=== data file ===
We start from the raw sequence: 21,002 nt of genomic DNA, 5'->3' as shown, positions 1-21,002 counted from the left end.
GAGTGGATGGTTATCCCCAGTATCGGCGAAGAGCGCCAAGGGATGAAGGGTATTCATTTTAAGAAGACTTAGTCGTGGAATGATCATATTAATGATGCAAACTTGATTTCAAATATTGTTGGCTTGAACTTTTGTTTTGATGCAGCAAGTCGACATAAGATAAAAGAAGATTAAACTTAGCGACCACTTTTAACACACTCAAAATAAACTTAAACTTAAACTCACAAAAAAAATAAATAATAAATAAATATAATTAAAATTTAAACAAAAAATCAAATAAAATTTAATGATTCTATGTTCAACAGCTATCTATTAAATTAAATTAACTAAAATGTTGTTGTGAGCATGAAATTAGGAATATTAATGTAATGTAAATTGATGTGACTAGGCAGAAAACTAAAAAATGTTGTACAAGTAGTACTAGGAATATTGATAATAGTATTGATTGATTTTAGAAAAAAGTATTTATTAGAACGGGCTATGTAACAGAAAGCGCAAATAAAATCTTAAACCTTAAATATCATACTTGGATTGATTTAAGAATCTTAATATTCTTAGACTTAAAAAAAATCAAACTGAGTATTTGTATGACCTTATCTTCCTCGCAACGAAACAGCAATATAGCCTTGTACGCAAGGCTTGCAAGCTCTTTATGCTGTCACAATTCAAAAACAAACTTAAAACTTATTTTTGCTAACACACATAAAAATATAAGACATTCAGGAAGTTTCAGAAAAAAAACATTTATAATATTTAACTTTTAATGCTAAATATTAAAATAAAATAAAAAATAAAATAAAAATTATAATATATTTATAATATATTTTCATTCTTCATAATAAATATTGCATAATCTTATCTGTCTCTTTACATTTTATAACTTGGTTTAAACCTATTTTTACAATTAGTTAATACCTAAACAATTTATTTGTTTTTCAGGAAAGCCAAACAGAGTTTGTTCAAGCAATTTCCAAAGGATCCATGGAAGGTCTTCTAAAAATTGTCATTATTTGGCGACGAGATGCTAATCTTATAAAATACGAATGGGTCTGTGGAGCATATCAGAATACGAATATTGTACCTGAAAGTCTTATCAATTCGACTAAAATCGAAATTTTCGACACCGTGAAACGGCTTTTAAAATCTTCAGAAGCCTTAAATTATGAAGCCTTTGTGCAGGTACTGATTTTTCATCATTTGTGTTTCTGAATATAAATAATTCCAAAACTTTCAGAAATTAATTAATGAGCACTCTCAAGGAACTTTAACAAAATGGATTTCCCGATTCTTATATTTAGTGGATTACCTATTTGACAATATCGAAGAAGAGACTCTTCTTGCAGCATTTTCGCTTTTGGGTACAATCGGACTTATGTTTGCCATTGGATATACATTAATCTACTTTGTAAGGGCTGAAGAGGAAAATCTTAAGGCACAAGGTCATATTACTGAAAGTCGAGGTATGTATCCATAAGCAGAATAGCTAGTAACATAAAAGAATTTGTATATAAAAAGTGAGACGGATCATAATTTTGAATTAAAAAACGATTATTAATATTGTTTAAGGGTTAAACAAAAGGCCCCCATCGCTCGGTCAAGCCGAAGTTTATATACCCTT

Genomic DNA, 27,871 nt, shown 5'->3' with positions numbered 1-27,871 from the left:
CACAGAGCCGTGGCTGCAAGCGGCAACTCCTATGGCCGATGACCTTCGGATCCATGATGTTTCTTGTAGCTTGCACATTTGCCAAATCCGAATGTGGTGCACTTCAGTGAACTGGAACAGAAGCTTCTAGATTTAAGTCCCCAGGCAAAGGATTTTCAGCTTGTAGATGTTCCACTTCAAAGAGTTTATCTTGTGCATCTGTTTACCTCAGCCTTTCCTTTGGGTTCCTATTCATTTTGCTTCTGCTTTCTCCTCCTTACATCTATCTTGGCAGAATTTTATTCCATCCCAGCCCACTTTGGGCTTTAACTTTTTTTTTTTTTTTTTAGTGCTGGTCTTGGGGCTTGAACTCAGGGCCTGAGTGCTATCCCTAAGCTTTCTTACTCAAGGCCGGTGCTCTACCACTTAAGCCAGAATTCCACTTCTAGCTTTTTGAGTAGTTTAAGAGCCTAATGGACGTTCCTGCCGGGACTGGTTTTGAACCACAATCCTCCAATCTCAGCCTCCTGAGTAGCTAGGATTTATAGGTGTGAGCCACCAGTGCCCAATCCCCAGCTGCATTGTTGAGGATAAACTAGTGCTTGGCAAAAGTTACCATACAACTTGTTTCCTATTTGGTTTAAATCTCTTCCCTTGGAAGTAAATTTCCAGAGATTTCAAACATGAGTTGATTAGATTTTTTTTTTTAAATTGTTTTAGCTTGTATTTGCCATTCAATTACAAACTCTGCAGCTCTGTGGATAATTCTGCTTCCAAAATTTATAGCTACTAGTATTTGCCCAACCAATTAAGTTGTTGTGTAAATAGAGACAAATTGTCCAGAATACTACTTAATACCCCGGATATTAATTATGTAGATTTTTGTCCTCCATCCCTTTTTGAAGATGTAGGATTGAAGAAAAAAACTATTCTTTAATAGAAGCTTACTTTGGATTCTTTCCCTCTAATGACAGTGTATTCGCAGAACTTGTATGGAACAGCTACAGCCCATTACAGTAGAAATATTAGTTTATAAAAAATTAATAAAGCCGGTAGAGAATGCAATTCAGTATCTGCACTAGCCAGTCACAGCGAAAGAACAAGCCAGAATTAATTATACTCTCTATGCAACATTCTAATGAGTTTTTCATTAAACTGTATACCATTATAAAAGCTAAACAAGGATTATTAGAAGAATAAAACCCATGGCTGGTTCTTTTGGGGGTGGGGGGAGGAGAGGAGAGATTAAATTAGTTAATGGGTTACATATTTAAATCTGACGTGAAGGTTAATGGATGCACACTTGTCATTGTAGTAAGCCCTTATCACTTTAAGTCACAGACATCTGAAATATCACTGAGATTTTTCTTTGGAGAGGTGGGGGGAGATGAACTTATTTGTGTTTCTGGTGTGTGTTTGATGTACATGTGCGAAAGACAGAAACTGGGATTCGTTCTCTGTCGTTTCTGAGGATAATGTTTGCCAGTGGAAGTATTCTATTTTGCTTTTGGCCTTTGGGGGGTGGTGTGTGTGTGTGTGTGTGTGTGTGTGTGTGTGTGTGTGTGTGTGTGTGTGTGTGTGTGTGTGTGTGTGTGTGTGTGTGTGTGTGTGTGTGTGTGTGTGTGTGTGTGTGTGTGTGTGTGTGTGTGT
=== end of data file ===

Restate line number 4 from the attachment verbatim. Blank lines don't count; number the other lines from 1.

CACAGAGCCGTGGCTGCAAGCGGCAACTCCTATGGCCGATGACCTTCGGATCCATGATGTTTCTTGTAGCTTGCACATTTGCCAAATCCGAATGTGGTGCACTTCAGTGAACTGGAACAGAAGCTTCTAGATTTAAGTCCCCAGGCAAAGGATTTTCAGCTTGTAGATGTTCCACTTCAAAGAGTTTATCTTGTGCATCTGTTTACCTCAGCCTTTCCTTTGGGTTCCTATTCATTTTGCTTCTGCTTTCTCCTCCTTACATCTATCTTGGCAGAATTTTATTCCATCCCAGCCCACTTTGGGCTTTAACTTTTTTTTTTTTTTTTTAGTGCTGGTCTTGGGGCTTGAACTCAGGGCCTGAGTGCTATCCCTAAGCTTTCTTACTCAAGGCCGGTGCTCTACCACTTAAGCCAGAATTCCACTTCTAGCTTTTTGAGTAGTTTAAGAGCCTAATGGACGTTCCTGCCGGGACTGGTTTTGAACCACAATCCTCCAATCTCAGCCTCCTGAGTAGCTAGGATTTATAGGTGTGAGCCACCAGTGCCCAATCCCCAGCTGCATTGTTGAGGATAAACTAGTGCTTGGCAAAAGTTACCATACAACTTGTTTCCTATTTGGTTTAAATCTCTTCCCTTGGAAGTAAATTTCCAGAGATTTCAAACATGAGTTGATTAGATTTTTTTTTTTAAATTGTTTTAGCTTGTATTTGCCATTCAATTACAAACTCTGCAGCTCTGTGGATAATTCTGCTTCCAAAATTTATAGCTACTAGTATTTGCCCAACCAATTAAGTTGTTGTGTAAATAGAGACAAATTGTCCAGAATACTACTTAATACCCCGGATATTAATTATGTAGATTTTTGTCCTCCATCCCTTTTTGAAGATGTAGGATTGAAGAAAAAAACTATTCTTTAATAGAAGCTTACTTTGGATTCTTTCCCTCTAATGACAGTGTATTCGCAGAACTTGTATGGAACAGCTACAGCCCATTACAGTAGAAATATTAGTTTATAAAAAATTAATAAAGCCGGTAGAGAATGCAATTCAGTATCTGCACTAGCCAGTCACAGCGAAAGAACAAGCCAGAATTAATTATACTCTCTATGCAACATTCTAATGAGTTTTTCATTAAACTGTATACCATTATAAAAGCTAAACAAGGATTATTAGAAGAATAAAACCCATGGCTGGTTCTTTTGGGGGTGGGGGGAGGAGAGGAGAGATTAAATTAGTTAATGGGTTACATATTTAAATCTGACGTGAAGGTTAATGGATGCACACTTGTCATTGTAGTAAGCCCTTATCACTTTAAGTCACAGACATCTGAAATATCACTGAGATTTTTCTTTGGAGAGGTGGGGGGAGATGAACTTATTTGTGTTTCTGGTGTGTGTTTGATGTACATGTGCGAAAGACAGAAACTGGGATTCGTTCTCTGTCGTTTCTGAGGATAATGTTTGCCAGTGGAAGTATTCTATTTTGCTTTTGGCCTTTGGGGGGTGGTGTGTGTGTGTGTGTGTGTGTGTGTGTGTGTGTGTGTGTGTGTGTGTGTGTGTGTGTGTGTGTGTGTGTGTGTGTGTGTGTGTGTGTGTGTGTGTGTGTGTGTGTGTGTGTGTGTGTGTGTGTGT